Science Shows Fish Feel Pain, So Let's Get Over It and Do Something to Help These Sentient Beings

There are many fascinating and vexing issues in the study of nonhuman animal (animal) cognition and emotions, and among those receiving increasing attention is the question, "Do fish feel pain?"
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A set of essays in the new journal Animal Sentience concerning the question of whether fish feel pain is a must read. Fish are not mere streams of readily available unfeeling protein.

There are many fascinating and vexing issues in the study of nonhuman animal (animal) cognition and emotions, and among those receiving increasing attention is the question, "Do fish feel pain?" A new journal called Animal Sentience: An Interdisciplinary Journal on Animal Feeling has aptly launched its first issue centering on the question of whether or not fish feel pain, and my purpose here simply is to call attention to this incredibly rich online debate and highlight some of the discussion among experts in the field because taken together, they raise numerous issues about the study of animal emotions, namely, what does compelling evidence consist of when studying animals who supposedly can't tell you what they're feeling, when do we know enough to use what we know on behalf of the animals, and how should we continue studying a particular question.

The focus essay called Why fish do not feel pain is written by Brian Key, Head of the Brain Growth and Regeneration Lab at the University of Queensland. Dr. Key concludes, "that fish lack the necessary neurocytoarchitecture, microcircuitry, and structural connectivity for the neural processing required for feeling pain." The complete thread of responses reads as follows:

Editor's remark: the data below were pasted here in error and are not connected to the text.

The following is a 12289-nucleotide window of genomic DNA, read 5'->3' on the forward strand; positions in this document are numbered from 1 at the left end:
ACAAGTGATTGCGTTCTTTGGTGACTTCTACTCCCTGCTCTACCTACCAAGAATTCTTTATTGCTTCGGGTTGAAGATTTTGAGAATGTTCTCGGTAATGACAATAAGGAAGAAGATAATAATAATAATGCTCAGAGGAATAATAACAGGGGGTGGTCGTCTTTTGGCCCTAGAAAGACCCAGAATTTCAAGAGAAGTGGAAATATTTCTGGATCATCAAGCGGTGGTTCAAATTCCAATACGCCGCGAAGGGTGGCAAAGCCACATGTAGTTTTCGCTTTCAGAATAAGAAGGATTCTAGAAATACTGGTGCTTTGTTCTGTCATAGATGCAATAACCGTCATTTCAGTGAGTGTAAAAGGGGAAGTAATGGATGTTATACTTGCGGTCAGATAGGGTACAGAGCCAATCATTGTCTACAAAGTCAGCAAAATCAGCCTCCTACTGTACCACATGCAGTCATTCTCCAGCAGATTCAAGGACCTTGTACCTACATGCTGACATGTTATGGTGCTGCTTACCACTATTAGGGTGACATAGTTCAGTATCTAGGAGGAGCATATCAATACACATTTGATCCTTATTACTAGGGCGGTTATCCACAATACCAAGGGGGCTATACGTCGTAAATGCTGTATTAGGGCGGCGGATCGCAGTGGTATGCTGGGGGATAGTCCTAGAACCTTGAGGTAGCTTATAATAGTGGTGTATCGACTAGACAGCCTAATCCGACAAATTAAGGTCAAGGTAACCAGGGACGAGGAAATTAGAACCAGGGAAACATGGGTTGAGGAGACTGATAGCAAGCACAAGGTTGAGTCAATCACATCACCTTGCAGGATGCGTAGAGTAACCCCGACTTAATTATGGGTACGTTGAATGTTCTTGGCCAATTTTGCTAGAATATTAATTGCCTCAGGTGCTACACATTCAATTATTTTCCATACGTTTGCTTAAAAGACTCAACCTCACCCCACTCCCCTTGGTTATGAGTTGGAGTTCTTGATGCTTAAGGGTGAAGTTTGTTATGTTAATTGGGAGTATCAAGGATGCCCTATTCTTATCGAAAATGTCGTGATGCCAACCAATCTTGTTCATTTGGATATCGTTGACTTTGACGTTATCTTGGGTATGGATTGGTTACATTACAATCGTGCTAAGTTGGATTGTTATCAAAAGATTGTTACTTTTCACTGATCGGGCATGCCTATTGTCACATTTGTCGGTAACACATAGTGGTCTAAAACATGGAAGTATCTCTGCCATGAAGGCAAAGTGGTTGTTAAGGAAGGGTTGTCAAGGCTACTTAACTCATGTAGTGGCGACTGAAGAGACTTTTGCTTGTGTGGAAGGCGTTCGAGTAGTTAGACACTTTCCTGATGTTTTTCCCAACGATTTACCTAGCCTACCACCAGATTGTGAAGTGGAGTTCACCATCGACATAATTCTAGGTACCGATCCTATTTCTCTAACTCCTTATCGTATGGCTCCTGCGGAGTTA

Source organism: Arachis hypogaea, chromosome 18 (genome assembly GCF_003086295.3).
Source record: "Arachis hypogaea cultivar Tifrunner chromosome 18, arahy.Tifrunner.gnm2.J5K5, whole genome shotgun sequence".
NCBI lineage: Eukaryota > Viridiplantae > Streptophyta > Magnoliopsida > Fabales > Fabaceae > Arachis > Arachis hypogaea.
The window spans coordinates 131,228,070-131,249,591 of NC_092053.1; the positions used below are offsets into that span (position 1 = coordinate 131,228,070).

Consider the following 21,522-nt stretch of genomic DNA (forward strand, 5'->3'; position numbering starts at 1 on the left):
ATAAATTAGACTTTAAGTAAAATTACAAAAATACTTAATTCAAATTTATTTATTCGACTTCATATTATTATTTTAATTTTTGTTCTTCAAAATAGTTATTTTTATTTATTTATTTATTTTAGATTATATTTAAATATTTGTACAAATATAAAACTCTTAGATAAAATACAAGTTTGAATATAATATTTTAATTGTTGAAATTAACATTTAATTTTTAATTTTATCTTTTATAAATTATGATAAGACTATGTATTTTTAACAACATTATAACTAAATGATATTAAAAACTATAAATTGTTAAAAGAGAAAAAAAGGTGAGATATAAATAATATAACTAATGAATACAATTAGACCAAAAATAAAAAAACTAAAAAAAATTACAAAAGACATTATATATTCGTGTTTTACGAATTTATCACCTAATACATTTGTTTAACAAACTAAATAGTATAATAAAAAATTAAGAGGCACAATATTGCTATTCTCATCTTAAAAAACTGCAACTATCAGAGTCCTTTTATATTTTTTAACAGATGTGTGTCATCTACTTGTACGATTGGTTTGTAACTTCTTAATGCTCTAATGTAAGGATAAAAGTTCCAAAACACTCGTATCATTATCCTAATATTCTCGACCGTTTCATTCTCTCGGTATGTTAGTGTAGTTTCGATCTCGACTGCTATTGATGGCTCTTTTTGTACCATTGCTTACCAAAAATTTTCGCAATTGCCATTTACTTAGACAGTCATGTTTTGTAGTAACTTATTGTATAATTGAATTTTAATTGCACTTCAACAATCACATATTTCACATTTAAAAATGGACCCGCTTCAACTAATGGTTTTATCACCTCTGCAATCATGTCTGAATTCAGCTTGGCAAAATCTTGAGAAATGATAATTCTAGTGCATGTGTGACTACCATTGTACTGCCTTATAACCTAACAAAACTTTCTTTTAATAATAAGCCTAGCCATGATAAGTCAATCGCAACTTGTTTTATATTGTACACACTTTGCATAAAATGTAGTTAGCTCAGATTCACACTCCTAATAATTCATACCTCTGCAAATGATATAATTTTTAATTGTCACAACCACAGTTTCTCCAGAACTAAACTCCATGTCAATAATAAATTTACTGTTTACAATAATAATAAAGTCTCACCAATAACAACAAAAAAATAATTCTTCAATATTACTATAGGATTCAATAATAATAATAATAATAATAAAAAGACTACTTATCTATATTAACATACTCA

Key, Brian (2016) Why fish do not feel pain Animal Sentience 2016.003

Balcombe, Jonathan (2016) Cognitive evidence of fish sentience Animal Sentience2016.008

Braithwaite, Victoria A. and Droege, Paula (2016) Why human pain can't tell us whether fish feel pain Animal Sentience 2016.009

Broom, Donald M. (2016) Fish brains and behaviour indicate capacity for feeling pain Animal Sentience 2016.010

Brown, Culum (2016) Comparative evolutionary approach to pain perception in fishes Animal Sentience 2016.011

Chella, Antonio (2016) Robot fish do not need sentience Animal Sentience 2016.012

Dinets, Vladimir (2016) No cortex, no cry Animal Sentience 2016.013

Haikonen, Pentti O. (2016) On the sentience of fish Animal Sentience 2016.014

Hart, Paul J.B. (2016) Fighting forms of expression Animal Sentience 2016.015

Jones, Robert C. (2016) Fish sentience and the precautionary principle Animal Sentience2016.016

Manzotti, Riccardo (2016) No evidence that pain is painful neural process Animal Sentience2016.017

Mather, Jennifer A. (2016) An invertebrate perspective on pain Animal Sentience 2016.018

Ng, Yew-Kwang (2016) Could fish feel pain? A wider perspective Animal Sentience2016.019

Seth, Anil K. (2016) Why fish pain cannot and should not be ruled out Animal Sentience2016.020

Striedter, Georg (2016) Lack of neocortex does not imply fish cannot feel pain Animal Sentience 2016.021

Key, Brian (2016) Going beyond just-so stories Animal Sentience 2016.022

Baluška, František (2016) Should fish feel pain? A plant perspective Animal Sentience2016.023

Burghardt, Gordon (2016) Mediating claims through critical anthropomorphism Animal Sentience 2016.024

Derbyshire, Stuart W.G. (2016) Fish lack the brains and the psychology for pain Animal Sentience 2016.025

Elwood, Robert W. (2016) A single strand of argument with unfounded conclusion Animal Sentience 2016.026

Gagliano, Monica (2016) What would the Babel fish say? Animal Sentience 2016.027

Godfrey-Smith, Peter (2016) Pain in parallel Animal Sentience 2016.028

Gonçalves-de-Freitas, Eliane (2016) Pain and fish welfare Animal Sentience 2016.029

Merker, Bjorn (2016) Drawing the line on pain Animal Sentience 2016.030